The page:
My daughter and I take the public transportation daily. I have a love and hate relationship with it, especially now that I take it with my daughter. Lily loves public transportation. Seeing so many people amazes her. She loves going out and traveling from place to place. Staring out the window of the bus or the train makes her happy. I in the other hand, have a different experience with public transportation. Most times the public transportation is great, the bus/train not full with people, which is good because we are able to grab a seat. Then there are other times where it is completely full that we cannot even get on the bus. When this happens Lily has a tendency to scream “Wait bus!” I have to explain to Lily that it is fine that the bus left, we will get on the next bus.
On a busy bus day we had, Lily had actually surprised me. Lily and I had entered a full bus where there were no seats available for us. I thought to myself “great now I have to stand up while holding lily in my arms.” After few stops, Lily looked around and pointed at a lady sitting down in the front and said “you, my seat!” I gasp and thought this is embarrassing but awesome. The lady looking at lily smiled and said “you want this seat? Here.” I was glad that she did this. I would not have been able to. It is hard at times to find a seat when we are taking public transportation. It surprises me that people do not offer a seat for a child. When I see that another person with a child get on the bus and no one offers a seat, I stand and ask the person if they want the child to share the seat with my daughter (since Lily is so tiny).
Lily and I have built relationship with some of the frequent bus riders. We started to take public transportation when she was six months old. Lily will be two this September. Most of the frequent bus riders say hi and know us. We exchange a few words during the ride. Lily has started to know this nice people. Even the bus drivers recognize us too. When lily used to go to daycare in a stroller, the bus driver always had the front seat up for us. On days we would not take the bus, the driver would say the next day “Hey, I had the seat up for you girls yesterday, what happened?” Lily loves all of this. She likes being noticed. I like taking the public transportation but there are also days I don’t. I just try my best to plan the ride and take it at their best times to avoid the struggle for me and avoid having an upset baby.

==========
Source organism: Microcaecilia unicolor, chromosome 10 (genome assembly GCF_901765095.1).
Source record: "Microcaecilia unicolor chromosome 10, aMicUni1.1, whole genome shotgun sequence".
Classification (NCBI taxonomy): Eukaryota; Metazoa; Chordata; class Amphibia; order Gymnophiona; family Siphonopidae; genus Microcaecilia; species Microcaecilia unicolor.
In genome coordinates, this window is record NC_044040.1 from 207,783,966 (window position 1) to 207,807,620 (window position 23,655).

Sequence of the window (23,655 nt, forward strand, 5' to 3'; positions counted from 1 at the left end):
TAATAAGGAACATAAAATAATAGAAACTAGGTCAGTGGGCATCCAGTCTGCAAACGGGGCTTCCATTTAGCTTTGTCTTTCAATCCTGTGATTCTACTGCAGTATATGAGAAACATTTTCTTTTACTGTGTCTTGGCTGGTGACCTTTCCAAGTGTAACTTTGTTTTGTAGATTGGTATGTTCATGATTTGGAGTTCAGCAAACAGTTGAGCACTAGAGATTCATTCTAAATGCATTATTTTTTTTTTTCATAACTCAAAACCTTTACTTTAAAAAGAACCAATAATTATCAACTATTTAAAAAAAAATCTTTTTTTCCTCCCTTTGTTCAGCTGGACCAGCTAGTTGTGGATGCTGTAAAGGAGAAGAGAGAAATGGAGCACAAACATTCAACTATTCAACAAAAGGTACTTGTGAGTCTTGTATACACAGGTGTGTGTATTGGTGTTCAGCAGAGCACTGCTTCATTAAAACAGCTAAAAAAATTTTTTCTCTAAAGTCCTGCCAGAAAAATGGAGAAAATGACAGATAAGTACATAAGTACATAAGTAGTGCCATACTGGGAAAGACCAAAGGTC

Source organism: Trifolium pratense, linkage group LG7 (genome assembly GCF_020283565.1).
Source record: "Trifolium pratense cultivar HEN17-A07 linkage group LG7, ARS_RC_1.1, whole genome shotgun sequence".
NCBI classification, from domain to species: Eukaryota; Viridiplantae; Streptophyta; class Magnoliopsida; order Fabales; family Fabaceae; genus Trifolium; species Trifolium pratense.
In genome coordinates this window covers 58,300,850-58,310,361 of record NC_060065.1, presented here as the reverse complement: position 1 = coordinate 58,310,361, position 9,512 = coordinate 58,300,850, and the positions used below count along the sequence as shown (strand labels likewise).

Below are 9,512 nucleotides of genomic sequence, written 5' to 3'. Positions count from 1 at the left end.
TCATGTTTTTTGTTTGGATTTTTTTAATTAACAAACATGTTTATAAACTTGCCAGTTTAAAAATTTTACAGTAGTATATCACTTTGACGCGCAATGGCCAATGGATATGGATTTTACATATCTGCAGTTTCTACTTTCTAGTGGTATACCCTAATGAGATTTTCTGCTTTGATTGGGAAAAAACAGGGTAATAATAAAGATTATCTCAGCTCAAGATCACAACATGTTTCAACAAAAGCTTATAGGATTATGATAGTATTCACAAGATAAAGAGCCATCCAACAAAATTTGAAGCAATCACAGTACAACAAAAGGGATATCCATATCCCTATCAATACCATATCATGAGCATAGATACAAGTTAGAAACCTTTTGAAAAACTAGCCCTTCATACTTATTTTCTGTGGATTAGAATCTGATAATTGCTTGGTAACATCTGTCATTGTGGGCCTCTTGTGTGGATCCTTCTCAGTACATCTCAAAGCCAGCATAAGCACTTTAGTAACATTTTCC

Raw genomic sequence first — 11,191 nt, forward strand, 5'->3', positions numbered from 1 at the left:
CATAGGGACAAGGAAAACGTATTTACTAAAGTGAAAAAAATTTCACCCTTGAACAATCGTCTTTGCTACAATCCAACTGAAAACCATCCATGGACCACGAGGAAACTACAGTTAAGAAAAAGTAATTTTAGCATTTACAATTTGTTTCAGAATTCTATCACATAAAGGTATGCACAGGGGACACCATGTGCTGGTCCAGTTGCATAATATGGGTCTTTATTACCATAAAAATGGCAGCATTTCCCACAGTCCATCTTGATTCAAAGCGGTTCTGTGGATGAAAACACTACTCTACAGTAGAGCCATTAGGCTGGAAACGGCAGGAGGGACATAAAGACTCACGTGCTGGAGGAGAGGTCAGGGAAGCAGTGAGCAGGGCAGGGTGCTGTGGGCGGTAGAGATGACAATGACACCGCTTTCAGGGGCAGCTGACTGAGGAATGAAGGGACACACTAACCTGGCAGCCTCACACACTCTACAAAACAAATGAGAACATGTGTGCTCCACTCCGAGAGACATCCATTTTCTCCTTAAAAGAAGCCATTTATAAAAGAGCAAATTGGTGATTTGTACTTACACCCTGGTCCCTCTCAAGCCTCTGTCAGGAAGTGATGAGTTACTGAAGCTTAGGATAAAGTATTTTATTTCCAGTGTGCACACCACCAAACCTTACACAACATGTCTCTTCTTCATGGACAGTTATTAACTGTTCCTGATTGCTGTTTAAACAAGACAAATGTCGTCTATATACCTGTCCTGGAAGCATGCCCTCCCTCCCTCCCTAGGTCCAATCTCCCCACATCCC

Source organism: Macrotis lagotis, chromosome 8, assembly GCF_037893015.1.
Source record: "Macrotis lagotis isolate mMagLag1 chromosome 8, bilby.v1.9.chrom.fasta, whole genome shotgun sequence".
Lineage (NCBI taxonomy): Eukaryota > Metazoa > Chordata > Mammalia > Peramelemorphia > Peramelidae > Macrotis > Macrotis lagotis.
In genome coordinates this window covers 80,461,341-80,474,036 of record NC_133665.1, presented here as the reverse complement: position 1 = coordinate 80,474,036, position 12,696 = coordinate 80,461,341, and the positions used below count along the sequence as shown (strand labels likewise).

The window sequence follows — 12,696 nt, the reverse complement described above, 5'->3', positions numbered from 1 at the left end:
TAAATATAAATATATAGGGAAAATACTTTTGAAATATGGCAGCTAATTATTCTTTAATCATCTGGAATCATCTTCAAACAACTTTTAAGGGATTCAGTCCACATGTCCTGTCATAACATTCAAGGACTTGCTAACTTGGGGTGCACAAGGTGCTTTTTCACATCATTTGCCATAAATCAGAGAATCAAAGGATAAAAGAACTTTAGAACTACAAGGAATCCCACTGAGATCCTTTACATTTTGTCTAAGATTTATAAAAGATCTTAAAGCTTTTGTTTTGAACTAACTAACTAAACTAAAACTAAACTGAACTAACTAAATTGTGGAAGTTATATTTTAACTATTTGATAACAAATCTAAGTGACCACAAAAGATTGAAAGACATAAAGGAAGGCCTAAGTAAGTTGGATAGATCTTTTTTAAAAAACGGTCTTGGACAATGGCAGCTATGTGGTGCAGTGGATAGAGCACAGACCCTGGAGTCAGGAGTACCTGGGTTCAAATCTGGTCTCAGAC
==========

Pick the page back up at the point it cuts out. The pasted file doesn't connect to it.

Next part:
Do your kids like public transportation as much as Lily does?
My name is Tarialis Garcia and I am a 21 year old Dominican mother. I gave birth to my now one-year-old daughter, Lily. I am currently attending the University of Massachusetts Boston as a transfer sophomore student. I work at Brigham and Women’s Hospital as a Young Parent Ambassador.
Juggling life as a mother is hard but surprisingly I have it all under control. Trying to be independent, a mother, a full time student, having a job, and being in a relationship is a lot of work. My road to success will not be easy but I am determined to go through it all to accomplish my dreams and goals in order to make myself happy.
I thought it would be impossible to continue pursuing my dreams after being a young parent. The negative media, the stereotypes, and the lack of knowledge towards the subject of a young parent made me feel that way. I was assured by many that my life would be over after my daughter. Funny part of it all is that without my daughter I would have not made it this far.
My daughter gave me strength that I did not know I had. I broke out of the shell that I hid behind before Lily was born. My life would have been completely different without her, but not in the way media has made it out to believe. Lily has influenced me into being a stronger woman. My life is not ruined because I got pregnant at a young age instead it has more of a meaning. I have broken out of all the social norms that we young parents face and throughout my blogs I will be able to prove it.
Tarialis is a participant of the Young Parent Ambassador Program at the Center for Community Health and Health Equity at Brigham and Women’s Hospital.